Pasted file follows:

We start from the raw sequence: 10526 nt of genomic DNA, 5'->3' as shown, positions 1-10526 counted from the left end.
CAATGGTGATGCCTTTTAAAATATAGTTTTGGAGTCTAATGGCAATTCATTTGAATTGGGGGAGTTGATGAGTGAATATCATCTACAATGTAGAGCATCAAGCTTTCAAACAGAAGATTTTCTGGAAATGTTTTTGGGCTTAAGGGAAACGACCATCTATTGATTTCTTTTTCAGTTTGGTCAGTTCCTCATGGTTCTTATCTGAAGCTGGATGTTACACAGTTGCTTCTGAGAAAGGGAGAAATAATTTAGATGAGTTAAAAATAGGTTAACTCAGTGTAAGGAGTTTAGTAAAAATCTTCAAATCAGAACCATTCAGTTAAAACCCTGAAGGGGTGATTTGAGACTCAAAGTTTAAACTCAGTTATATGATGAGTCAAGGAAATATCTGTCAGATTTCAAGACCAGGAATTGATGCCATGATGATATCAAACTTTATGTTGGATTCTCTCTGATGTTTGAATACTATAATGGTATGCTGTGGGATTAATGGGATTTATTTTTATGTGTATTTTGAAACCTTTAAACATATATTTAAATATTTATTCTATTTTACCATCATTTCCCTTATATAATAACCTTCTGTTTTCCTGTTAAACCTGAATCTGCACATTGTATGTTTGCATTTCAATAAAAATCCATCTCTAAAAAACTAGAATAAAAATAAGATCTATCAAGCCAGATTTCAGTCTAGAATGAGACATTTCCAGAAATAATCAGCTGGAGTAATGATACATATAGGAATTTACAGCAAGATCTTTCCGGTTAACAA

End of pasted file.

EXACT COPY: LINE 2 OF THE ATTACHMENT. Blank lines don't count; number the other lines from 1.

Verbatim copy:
CAATGGTGATGCCTTTTAAAATATAGTTTTGGAGTCTAATGGCAATTCATTTGAATTGGGGGAGTTGATGAGTGAATATCATCTACAATGTAGAGCATCAAGCTTTCAAACAGAAGATTTTCTGGAAATGTTTTTGGGCTTAAGGGAAACGACCATCTATTGATTTCTTTTTCAGTTTGGTCAGTTCCTCATGGTTCTTATCTGAAGCTGGATGTTACACAGTTGCTTCTGAGAAAGGGAGAAATAATTTAGATGAGTTAAAAATAGGTTAACTCAGTGTAAGGAGTTTAGTAAAAATCTTCAAATCAGAACCATTCAGTTAAAACCCTGAAGGGGTGATTTGAGACTCAAAGTTTAAACTCAGTTATATGATGAGTCAAGGAAATATCTGTCAGATTTCAAGACCAGGAATTGATGCCATGATGATATCAAACTTTATGTTGGATTCTCTCTGATGTTTGAATACTATAATGGTATGCTGTGGGATTAATGGGATTTATTTTTATGTGTATTTTGAAACCTTTAAACATATATTTAAATATTTATTCTATTTTACCATCATTTCCCTTATATAATAACCTTCTGTTTTCCTGTTAAACCTGAATCTGCACATTGTATGTTTGCATTTCAATAAAAATCCATCTCTAAAAAACTAGAATAAAAATAAGATCTATCAAGCCAGATTTCAGTCTAGAATGAGACATTTCCAGAAATAATCAGCTGGAGTAATGATACATATAGGAATTTACAGCAAGATCTTTCCGGTTAACAA